The former DJ and Top of the Pops presenter, Dave Lee Travis, was convicted yesterday of indecently assaulting a TV personality while preparing for a guest appearance on The Mrs Merton Show in 1995. The woman did not pursue a complaint at the time. Mr Travis has called the investigation against him a “witch hunt” and said, ” if patting someone’s bottom was a crime in the 1970s, half this country would be in jail”. Mr Travis was convicted of a criminal offence. There has, of course, been legislation prohibiting sexual harassment in the workplace since 1975. The DJ’s conviction confirmed an open secret at Broadcasting House where he was dubbed “The Octopus” by young female colleagues because of his wandering hands. Despite being aware of the allegations, BBC managers failed to act. It will now face calls for a review of the handling of allegations of sexual harassment at the corporation. Female staff have stated that they were afraid to report harassment to management for fear of being dismissed. No one should have to tolerate sexual harassment at work. Sexual harassment occurs where someone engages in unwanted conduct related to sex and the conduct has the purpose or effect of violating an individual’s dignity or creating an intimidating, hostile, degrading, humiliating or otherwise offensive environment for the victim. Use of sexually explicit language or pictures, inappropriate physical contact, sexist comments, jokes and banter will all give rise to the risk of sexual harassment claims. Less explicit conduct related to sex which has the above purpose or effect will also give rise to the risk of sexual harassment.
- There is no need for an individual to have already made it clear that the perpetrator’s conduct is unwanted in order for it to amount to harassment;
- A single incident can be enough to constitute harassment;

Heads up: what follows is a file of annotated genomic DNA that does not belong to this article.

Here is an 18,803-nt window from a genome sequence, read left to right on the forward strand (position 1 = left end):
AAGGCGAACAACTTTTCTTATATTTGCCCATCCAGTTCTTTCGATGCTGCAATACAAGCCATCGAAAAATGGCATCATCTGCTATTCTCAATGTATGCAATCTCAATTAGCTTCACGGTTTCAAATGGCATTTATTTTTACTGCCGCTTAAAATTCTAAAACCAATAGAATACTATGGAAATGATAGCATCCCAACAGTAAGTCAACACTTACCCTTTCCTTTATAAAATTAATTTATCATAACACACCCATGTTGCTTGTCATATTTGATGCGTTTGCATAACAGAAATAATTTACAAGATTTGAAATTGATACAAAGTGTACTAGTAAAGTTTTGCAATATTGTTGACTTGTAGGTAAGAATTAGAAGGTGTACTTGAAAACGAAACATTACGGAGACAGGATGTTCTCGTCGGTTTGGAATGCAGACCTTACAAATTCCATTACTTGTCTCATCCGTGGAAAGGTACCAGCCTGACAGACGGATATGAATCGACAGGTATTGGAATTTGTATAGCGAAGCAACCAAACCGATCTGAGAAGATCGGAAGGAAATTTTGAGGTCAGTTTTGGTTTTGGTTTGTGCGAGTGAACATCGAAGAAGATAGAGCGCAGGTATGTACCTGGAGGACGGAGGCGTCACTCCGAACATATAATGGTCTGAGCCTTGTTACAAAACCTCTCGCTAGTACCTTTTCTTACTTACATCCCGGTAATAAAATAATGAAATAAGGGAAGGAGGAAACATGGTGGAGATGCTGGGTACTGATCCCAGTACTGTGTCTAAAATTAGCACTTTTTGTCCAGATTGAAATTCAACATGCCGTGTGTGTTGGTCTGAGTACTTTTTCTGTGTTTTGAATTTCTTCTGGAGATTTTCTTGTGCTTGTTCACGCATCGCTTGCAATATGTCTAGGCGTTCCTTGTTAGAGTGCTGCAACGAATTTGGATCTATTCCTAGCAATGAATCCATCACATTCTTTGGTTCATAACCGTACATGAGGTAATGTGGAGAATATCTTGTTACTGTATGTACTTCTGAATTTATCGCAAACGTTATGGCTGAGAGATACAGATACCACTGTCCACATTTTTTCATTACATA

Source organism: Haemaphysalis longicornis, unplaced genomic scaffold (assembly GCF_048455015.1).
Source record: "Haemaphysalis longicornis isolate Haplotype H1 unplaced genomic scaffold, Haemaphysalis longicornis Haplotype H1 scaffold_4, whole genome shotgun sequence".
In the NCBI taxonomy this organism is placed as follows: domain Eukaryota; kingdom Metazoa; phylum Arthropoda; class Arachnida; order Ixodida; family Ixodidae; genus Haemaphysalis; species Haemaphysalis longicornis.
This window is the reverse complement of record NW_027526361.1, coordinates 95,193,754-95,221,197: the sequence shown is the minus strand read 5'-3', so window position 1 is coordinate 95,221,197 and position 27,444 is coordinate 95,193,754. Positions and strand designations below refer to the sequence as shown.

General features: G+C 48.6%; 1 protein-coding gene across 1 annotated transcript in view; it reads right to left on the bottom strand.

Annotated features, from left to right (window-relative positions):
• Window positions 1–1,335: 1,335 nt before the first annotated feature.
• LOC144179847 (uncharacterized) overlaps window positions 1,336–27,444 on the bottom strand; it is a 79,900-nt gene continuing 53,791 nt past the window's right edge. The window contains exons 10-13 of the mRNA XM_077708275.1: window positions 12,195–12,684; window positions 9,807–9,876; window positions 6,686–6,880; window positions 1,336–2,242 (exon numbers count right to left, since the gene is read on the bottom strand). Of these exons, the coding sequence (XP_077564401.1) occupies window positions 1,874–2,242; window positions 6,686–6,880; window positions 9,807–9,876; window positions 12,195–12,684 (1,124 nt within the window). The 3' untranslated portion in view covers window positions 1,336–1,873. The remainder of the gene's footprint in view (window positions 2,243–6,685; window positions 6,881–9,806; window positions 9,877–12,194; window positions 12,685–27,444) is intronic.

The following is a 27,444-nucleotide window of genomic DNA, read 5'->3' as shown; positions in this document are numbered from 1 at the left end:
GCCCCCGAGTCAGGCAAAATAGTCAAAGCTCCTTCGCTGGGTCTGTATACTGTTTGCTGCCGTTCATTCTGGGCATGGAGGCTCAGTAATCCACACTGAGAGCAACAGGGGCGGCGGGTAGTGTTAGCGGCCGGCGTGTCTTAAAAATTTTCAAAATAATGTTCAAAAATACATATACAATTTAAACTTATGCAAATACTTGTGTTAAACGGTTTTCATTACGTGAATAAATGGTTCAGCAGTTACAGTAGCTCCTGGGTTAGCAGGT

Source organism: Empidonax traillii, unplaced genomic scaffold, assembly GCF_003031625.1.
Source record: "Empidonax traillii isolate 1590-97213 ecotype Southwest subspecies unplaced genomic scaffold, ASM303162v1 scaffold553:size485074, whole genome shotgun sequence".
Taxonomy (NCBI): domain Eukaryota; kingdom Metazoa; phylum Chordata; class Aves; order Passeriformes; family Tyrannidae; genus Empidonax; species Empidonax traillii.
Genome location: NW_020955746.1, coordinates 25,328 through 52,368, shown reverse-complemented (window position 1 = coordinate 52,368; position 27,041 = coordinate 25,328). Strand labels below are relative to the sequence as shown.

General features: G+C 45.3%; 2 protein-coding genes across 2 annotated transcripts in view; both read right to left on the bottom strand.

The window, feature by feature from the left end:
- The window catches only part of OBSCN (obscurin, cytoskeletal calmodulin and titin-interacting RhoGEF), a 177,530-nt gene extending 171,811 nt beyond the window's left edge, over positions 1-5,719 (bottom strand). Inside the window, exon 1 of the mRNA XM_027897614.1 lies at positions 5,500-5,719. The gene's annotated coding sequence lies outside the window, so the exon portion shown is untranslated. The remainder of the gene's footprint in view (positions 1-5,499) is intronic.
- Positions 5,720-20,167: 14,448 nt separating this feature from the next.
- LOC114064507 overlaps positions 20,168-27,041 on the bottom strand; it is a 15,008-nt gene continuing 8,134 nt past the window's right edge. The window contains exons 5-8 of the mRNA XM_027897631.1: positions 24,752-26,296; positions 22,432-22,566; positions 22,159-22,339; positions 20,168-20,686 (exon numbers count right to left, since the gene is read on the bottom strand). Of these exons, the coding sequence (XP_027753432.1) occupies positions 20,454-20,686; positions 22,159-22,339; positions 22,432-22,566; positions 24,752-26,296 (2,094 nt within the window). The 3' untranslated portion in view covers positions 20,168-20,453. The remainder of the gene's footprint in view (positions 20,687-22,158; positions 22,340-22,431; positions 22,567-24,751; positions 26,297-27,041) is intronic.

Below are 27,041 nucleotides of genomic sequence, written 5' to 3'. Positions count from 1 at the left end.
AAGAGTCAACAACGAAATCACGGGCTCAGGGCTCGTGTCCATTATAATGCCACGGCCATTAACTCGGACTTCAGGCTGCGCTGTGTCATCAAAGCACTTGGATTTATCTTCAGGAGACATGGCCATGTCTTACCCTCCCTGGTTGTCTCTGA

- The fact that the employee has put up with the conduct for years does not mean that it cannot be unwanted, nor does the fact that the employee initiated “banter” as a coping mechanism.
- The Equality Act 2010 protects a wide range of individuals within the employment context against sex discrimination including job applicants and employees, agency workers and other contract workers, partners, office holders and the Police.
- It is important that employers are aware that under the Equality Act they might be liable for the unlawful actions of their employees. Anything done by an employee in the course of employment is treated as having also been done by the employer, regardless of whether the employee’s acts were done with the employer’s knowledge or approval. So an employer can be vicariously liable for the discrimination or harassment committed by an employee in the course of employment. An employer will be able to defend such a claim only if it has taken all reasonable steps to prevent the employee from carrying out the discriminatory act. “Taking all reasonable steps” will include implementing an up to date Equal Opportunities Policy and training staff on discrimination and harassment in the work place. It is also vital that employers deal with any allegations or rumours of sexual harassment appropriately by carrying out a proper investigation.A tribunal can award compensation in successful claims.See more on sexual harassment from the Equality Commission by clicking here
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